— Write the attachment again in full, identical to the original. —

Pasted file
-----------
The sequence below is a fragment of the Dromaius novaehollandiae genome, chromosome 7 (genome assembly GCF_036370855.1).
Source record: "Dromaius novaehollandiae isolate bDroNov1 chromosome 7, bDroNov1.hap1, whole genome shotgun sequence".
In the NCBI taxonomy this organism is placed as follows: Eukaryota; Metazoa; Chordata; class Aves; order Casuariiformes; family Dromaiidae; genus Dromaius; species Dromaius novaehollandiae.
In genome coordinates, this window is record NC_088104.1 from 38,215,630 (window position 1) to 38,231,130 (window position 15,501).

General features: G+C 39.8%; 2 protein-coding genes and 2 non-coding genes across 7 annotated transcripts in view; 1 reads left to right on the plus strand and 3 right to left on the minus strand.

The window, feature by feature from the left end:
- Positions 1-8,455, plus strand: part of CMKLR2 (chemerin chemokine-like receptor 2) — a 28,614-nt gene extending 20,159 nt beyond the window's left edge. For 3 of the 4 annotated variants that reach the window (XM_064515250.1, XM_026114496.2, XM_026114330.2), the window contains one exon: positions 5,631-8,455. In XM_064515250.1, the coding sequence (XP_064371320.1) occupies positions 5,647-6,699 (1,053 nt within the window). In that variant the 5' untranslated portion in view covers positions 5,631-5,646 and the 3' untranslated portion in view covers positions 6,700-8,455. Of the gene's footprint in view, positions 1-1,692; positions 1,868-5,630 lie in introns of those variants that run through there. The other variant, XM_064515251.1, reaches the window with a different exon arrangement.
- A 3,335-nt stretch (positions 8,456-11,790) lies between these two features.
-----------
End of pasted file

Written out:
The sequence below is a fragment of the Dromaius novaehollandiae genome, chromosome 7 (genome assembly GCF_036370855.1).
Source record: "Dromaius novaehollandiae isolate bDroNov1 chromosome 7, bDroNov1.hap1, whole genome shotgun sequence".
In the NCBI taxonomy this organism is placed as follows: Eukaryota; Metazoa; Chordata; class Aves; order Casuariiformes; family Dromaiidae; genus Dromaius; species Dromaius novaehollandiae.
In genome coordinates, this window is record NC_088104.1 from 38,215,630 (window position 1) to 38,231,130 (window position 15,501).

General features: G+C 39.8%; 2 protein-coding genes and 2 non-coding genes across 7 annotated transcripts in view; 1 reads left to right on the plus strand and 3 right to left on the minus strand.

The window, feature by feature from the left end:
- Positions 1-8,455, plus strand: part of CMKLR2 (chemerin chemokine-like receptor 2) — a 28,614-nt gene extending 20,159 nt beyond the window's left edge. For 3 of the 4 annotated variants that reach the window (XM_064515250.1, XM_026114496.2, XM_026114330.2), the window contains one exon: positions 5,631-8,455. In XM_064515250.1, the coding sequence (XP_064371320.1) occupies positions 5,647-6,699 (1,053 nt within the window). In that variant the 5' untranslated portion in view covers positions 5,631-5,646 and the 3' untranslated portion in view covers positions 6,700-8,455. Of the gene's footprint in view, positions 1-1,692; positions 1,868-5,630 lie in introns of those variants that run through there. The other variant, XM_064515251.1, reaches the window with a different exon arrangement.
- A 3,335-nt stretch (positions 8,456-11,790) lies between these two features.